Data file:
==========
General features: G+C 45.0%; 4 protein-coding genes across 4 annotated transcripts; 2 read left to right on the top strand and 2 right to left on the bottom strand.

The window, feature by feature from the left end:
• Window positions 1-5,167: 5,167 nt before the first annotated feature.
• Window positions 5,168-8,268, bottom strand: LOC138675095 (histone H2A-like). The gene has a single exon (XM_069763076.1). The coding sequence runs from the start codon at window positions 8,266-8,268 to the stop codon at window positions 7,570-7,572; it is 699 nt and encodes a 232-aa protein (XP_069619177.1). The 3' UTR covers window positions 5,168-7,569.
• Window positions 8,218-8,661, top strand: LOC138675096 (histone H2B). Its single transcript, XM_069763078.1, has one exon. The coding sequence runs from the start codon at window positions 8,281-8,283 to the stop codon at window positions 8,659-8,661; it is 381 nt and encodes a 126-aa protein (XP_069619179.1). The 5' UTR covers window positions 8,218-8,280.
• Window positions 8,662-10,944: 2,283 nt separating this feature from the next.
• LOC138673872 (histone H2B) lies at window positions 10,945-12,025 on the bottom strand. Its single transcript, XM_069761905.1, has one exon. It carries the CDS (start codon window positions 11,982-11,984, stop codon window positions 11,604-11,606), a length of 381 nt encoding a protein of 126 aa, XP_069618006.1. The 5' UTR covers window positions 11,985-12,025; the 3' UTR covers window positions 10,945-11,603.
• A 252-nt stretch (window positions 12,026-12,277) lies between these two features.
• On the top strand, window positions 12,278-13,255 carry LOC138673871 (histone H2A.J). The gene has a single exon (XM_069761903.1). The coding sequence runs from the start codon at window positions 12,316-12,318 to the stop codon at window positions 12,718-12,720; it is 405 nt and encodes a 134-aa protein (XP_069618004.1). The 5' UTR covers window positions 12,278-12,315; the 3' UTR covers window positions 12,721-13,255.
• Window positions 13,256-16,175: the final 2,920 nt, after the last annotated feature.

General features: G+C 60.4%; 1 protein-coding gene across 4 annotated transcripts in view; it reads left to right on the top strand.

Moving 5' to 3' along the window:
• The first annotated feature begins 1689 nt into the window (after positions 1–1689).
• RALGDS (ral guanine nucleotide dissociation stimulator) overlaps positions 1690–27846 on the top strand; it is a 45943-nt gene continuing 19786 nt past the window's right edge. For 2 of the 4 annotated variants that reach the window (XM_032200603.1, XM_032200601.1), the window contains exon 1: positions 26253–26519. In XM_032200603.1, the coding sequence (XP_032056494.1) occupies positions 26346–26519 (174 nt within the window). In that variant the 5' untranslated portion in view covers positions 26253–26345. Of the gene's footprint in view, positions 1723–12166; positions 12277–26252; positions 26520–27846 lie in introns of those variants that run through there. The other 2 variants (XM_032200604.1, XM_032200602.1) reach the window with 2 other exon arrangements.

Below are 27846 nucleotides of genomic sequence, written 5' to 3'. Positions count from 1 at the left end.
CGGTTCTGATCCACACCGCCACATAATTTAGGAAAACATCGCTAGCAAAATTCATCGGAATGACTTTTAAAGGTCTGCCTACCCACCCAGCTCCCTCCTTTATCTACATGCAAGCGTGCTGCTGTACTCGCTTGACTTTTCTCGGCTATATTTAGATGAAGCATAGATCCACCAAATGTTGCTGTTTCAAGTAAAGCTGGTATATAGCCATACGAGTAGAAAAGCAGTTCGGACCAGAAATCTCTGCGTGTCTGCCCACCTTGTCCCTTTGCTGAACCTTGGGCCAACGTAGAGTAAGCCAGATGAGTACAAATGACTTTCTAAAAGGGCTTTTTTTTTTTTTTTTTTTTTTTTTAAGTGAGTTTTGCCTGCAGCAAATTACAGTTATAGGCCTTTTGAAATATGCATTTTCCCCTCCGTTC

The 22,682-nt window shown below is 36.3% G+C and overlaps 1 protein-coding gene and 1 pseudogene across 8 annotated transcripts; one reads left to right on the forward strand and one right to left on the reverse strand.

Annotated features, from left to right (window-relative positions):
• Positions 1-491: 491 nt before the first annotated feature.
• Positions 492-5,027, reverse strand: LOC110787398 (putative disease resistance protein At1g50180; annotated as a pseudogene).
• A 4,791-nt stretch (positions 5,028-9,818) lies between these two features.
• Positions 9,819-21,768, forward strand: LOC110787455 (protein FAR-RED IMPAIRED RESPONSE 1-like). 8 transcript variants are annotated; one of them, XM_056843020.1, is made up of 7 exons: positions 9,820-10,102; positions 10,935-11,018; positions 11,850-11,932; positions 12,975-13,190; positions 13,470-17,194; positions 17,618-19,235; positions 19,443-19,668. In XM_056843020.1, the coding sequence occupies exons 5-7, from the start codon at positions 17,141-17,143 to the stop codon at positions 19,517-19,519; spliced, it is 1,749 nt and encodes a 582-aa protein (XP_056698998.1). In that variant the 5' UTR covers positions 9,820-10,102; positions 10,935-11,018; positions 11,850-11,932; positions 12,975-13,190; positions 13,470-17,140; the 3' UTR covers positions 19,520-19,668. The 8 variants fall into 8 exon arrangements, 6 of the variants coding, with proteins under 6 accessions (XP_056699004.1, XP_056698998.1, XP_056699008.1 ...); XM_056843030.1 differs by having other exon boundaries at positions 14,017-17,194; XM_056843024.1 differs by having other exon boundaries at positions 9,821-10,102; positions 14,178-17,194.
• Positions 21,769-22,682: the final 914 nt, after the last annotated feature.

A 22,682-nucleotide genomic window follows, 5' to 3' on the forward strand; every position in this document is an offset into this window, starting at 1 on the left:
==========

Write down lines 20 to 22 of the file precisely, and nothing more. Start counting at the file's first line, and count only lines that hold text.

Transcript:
• Positions 492-5,027, reverse strand: LOC110787398 (putative disease resistance protein At1g50180; annotated as a pseudogene).
• A 4,791-nt stretch (positions 5,028-9,818) lies between these two features.
• Positions 9,819-21,768, forward strand: LOC110787455 (protein FAR-RED IMPAIRED RESPONSE 1-like). 8 transcript variants are annotated; one of them, XM_056843020.1, is made up of 7 exons: positions 9,820-10,102; positions 10,935-11,018; positions 11,850-11,932; positions 12,975-13,190; positions 13,470-17,194; positions 17,618-19,235; positions 19,443-19,668. In XM_056843020.1, the coding sequence occupies exons 5-7, from the start codon at positions 17,141-17,143 to the stop codon at positions 19,517-19,519; spliced, it is 1,749 nt and encodes a 582-aa protein (XP_056698998.1). In that variant the 5' UTR covers positions 9,820-10,102; positions 10,935-11,018; positions 11,850-11,932; positions 12,975-13,190; positions 13,470-17,140; the 3' UTR covers positions 19,520-19,668. The 8 variants fall into 8 exon arrangements, 6 of the variants coding, with proteins under 6 accessions (XP_056699004.1, XP_056698998.1, XP_056699008.1 ...); XM_056843030.1 differs by having other exon boundaries at positions 14,017-17,194; XM_056843024.1 differs by having other exon boundaries at positions 9,821-10,102; positions 14,178-17,194.